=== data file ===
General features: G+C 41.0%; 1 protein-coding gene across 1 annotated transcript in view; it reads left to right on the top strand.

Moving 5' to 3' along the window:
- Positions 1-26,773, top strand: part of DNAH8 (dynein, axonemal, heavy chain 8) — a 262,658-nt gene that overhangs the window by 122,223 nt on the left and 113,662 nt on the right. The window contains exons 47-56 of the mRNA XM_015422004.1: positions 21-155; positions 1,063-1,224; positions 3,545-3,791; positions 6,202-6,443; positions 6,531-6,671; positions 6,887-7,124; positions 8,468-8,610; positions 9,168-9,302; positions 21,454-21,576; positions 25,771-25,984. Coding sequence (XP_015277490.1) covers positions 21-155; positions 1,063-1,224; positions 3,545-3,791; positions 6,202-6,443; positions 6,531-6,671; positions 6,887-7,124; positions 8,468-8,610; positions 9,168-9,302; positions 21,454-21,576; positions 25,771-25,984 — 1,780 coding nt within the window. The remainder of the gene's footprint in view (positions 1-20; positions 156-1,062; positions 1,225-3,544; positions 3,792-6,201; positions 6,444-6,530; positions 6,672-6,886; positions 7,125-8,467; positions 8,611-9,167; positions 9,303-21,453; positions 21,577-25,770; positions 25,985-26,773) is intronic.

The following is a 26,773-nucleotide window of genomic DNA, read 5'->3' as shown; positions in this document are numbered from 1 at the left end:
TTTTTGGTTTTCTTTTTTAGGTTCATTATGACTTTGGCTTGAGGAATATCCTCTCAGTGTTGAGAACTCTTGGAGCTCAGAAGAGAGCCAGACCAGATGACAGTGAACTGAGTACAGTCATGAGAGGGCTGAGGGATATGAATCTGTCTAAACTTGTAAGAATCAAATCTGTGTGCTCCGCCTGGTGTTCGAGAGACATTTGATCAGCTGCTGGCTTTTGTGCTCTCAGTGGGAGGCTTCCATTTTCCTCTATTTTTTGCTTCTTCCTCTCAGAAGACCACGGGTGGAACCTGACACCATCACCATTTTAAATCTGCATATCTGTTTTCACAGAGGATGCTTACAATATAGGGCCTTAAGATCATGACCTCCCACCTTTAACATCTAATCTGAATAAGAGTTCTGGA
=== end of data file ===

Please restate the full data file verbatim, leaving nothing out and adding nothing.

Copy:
General features: G+C 41.0%; 1 protein-coding gene across 1 annotated transcript in view; it reads left to right on the top strand.

Moving 5' to 3' along the window:
- Positions 1-26,773, top strand: part of DNAH8 (dynein, axonemal, heavy chain 8) — a 262,658-nt gene that overhangs the window by 122,223 nt on the left and 113,662 nt on the right. The window contains exons 47-56 of the mRNA XM_015422004.1: positions 21-155; positions 1,063-1,224; positions 3,545-3,791; positions 6,202-6,443; positions 6,531-6,671; positions 6,887-7,124; positions 8,468-8,610; positions 9,168-9,302; positions 21,454-21,576; positions 25,771-25,984. Coding sequence (XP_015277490.1) covers positions 21-155; positions 1,063-1,224; positions 3,545-3,791; positions 6,202-6,443; positions 6,531-6,671; positions 6,887-7,124; positions 8,468-8,610; positions 9,168-9,302; positions 21,454-21,576; positions 25,771-25,984 — 1,780 coding nt within the window. The remainder of the gene's footprint in view (positions 1-20; positions 156-1,062; positions 1,225-3,544; positions 3,792-6,201; positions 6,444-6,530; positions 6,672-6,886; positions 7,125-8,467; positions 8,611-9,167; positions 9,303-21,453; positions 21,577-25,770; positions 25,985-26,773) is intronic.

The following is a 26,773-nucleotide window of genomic DNA, read 5'->3' as shown; positions in this document are numbered from 1 at the left end:
TTTTTGGTTTTCTTTTTTAGGTTCATTATGACTTTGGCTTGAGGAATATCCTCTCAGTGTTGAGAACTCTTGGAGCTCAGAAGAGAGCCAGACCAGATGACAGTGAACTGAGTACAGTCATGAGAGGGCTGAGGGATATGAATCTGTCTAAACTTGTAAGAATCAAATCTGTGTGCTCCGCCTGGTGTTCGAGAGACATTTGATCAGCTGCTGGCTTTTGTGCTCTCAGTGGGAGGCTTCCATTTTCCTCTATTTTTTGCTTCTTCCTCTCAGAAGACCACGGGTGGAACCTGACACCATCACCATTTTAAATCTGCATATCTGTTTTCACAGAGGATGCTTACAATATAGGGCCTTAAGATCATGACCTCCCACCTTTAACATCTAATCTGAATAAGAGTTCTGGA